What is an Environmental Tariff
An environmental tariff, also known as an eco-tariff, is a tax on products imported to or exported from countries with inadequate environmental pollution controls. An environmental tariff is, in effect, a sin tax, designed to make the trade with environmentally negligent countries less desirable.
Many believe that global trade contributes significantly to pollution and environmental degradation. Environmental tariffs serve as controls on global pollution. They are a mechanism to prevent nations from ignoring environmental controls to increase exports.
BREAKING DOWN Environmental Tariff
Advancements in technology and transportation coupled with the expansion of global trade have sparked debate about impacts to the environment. There are varying opinions about global trade's contribution to pollution and environmental degradation. Proponents of environmental tariffs believe that these tariffs lead to a harmonious blend of efforts from nations to establish environmental standards and that the taxes encourage non-compliant countries to improve their processes.
Environmental tariffs have led to an increase in environmentally preferable products (EPPs), designed with smaller carbon footprints than their alternatives. Carbon footprint refers to the emission of carbon dioxide and other compounds into the environment due to the petroleum and fossil fuel use.
Many studies, including work done by The Global Environment & Trade Study (GETS) and the World Trade Organization (WTO), have focused on the effects of trade on the environment. Empirical evidence shows a direct correlation to an increase in greenhouse gas emissions, such as carbon dioxide (CO2). Greenhouse gases, which require hundreds of years to dissipate, trap heat from the sun in the atmosphere. The trapped gases result in increased terrestrial temperatures.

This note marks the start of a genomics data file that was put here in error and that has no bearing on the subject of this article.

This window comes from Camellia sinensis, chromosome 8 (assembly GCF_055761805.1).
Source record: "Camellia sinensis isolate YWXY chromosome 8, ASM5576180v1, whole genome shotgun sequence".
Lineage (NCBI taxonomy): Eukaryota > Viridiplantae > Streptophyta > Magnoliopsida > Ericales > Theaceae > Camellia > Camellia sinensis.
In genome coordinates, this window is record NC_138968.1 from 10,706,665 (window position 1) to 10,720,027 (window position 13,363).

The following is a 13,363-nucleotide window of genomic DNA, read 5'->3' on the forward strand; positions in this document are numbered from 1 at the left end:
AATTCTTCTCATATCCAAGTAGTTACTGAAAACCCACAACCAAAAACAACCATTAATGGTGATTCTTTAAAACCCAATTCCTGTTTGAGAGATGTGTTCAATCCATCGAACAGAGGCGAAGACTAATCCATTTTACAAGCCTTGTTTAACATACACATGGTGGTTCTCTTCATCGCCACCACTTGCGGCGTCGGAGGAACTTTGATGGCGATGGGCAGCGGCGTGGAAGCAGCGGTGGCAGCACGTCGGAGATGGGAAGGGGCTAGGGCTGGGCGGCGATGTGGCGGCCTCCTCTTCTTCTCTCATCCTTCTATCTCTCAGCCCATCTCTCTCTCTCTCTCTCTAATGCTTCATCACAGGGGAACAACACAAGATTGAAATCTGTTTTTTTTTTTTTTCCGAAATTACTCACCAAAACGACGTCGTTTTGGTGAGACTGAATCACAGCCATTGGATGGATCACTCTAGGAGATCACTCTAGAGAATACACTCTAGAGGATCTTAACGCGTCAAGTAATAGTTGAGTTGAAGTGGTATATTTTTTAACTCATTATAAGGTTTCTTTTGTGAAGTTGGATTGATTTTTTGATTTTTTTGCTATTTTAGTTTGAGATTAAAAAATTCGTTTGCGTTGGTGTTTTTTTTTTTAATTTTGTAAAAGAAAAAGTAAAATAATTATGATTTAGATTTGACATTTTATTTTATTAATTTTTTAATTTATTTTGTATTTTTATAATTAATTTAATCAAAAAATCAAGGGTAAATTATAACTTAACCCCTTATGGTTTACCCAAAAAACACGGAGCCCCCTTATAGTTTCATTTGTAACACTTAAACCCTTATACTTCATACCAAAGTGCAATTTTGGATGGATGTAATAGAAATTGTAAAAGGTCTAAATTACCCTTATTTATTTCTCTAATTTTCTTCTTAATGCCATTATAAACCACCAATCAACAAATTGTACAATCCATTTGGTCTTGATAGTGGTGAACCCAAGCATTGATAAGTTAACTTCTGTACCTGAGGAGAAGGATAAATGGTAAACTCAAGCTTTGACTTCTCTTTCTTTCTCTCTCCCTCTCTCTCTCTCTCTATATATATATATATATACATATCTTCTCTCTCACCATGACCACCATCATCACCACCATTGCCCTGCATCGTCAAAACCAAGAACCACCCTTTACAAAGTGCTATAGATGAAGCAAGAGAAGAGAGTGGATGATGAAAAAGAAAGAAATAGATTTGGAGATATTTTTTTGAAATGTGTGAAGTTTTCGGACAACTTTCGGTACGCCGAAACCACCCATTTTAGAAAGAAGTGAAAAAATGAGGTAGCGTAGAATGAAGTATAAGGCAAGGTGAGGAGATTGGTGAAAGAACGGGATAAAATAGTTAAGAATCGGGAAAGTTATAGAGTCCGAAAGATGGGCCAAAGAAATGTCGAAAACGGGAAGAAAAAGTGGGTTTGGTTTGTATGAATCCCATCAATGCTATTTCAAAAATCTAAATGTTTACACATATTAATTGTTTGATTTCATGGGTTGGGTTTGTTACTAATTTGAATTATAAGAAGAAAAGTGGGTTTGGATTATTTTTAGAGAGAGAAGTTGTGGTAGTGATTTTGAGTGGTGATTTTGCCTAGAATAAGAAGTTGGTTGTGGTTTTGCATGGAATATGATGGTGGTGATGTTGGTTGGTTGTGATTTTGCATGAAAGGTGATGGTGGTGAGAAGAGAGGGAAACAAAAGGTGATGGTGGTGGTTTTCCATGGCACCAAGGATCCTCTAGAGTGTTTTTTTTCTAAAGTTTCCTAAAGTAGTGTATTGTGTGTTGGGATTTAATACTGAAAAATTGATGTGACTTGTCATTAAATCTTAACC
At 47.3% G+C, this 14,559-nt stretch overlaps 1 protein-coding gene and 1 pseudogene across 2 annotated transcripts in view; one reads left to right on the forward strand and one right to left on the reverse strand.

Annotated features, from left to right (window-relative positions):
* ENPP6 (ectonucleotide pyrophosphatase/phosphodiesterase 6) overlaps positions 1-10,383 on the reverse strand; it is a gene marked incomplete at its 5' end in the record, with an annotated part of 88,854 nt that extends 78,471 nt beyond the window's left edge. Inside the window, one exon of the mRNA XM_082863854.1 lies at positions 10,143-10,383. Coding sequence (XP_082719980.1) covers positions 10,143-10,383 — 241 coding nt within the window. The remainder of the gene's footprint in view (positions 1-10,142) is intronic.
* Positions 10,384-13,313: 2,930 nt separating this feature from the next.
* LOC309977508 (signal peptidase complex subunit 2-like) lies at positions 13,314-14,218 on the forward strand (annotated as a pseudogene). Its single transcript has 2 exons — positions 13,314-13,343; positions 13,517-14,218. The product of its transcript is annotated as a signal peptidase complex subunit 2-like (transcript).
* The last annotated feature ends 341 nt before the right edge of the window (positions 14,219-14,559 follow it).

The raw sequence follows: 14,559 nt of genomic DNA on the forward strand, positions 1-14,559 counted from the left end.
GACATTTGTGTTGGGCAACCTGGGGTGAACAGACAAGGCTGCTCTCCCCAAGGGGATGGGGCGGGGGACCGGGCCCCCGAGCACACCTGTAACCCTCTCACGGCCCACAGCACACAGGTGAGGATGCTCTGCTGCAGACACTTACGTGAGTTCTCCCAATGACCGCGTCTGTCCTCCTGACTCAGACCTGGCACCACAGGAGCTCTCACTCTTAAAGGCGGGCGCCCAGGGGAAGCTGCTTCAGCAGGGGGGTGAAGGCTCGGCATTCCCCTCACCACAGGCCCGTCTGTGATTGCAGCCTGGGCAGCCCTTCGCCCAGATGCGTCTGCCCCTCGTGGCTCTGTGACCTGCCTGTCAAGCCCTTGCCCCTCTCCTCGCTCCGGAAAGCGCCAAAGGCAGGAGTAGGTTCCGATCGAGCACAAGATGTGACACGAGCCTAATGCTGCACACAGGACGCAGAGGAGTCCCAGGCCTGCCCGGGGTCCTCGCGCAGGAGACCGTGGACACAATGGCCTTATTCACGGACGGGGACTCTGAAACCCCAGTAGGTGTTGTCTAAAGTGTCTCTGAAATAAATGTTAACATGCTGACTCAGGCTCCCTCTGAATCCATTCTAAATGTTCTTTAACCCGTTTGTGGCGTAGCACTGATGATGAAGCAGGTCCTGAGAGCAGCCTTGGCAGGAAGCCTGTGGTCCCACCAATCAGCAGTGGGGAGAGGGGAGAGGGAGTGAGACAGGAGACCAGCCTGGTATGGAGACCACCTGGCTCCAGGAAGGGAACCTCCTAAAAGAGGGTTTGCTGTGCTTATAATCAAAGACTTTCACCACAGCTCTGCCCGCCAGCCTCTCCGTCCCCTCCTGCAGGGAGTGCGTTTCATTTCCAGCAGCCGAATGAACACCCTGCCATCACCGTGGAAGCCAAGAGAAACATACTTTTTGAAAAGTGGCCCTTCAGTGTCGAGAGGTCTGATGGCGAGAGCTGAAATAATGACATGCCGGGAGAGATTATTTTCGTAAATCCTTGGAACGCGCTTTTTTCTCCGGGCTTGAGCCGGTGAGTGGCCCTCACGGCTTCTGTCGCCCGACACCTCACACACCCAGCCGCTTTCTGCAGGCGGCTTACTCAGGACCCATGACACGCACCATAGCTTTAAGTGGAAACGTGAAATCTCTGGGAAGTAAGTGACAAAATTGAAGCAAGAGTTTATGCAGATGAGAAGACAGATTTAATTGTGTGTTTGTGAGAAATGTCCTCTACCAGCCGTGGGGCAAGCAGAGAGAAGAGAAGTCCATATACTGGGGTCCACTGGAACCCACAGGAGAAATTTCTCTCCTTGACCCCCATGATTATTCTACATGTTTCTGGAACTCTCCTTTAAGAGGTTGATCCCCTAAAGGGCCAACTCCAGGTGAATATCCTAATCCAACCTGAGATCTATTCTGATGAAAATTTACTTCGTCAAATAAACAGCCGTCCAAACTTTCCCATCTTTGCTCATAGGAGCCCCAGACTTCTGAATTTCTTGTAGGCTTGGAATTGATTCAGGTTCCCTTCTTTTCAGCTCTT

The increase of sea and land temperatures, in turn, causes changes in weather patterns. Global warming is connected to the increases in sea levels, changes in precipitation patterns and droughts, and the changes in behaviors and the extinction of plants and animals. Regarding global trade, the primary contributors to the excess emission of CO2 are the burning of fossil fuels and deforestation.
Opponents of environmental tariffs believe that tariffs limit trade and stifle the natural progression of consumers and businesses to adopt cleaner and more efficient processes. They also argue that tariffs do nothing to reduce or identify the source of pollution. The tariff is a reaction rather than a solution to a problem. Foreign manufacturers of developing or less-developed nations (LDC) raise concerns that developed nations may impose unreasonable standards to which developing and underdeveloped nations cannot adhere. These standards could threaten the viability of their operations and adversely affect their nations' economies.
Environmental Tariffs and the United States
The United States began implementing environmental tariffs with the passing of the International Pollution Deterrence Act of 1991. Although such tariffs are put in place to discourage trade with countries that have dubious environmental standards, various studies show that taxes and regulations have had little impact on international trade. Nonetheless, more negative pressure is brought to bear on companies that trade with polluters and human rights violators.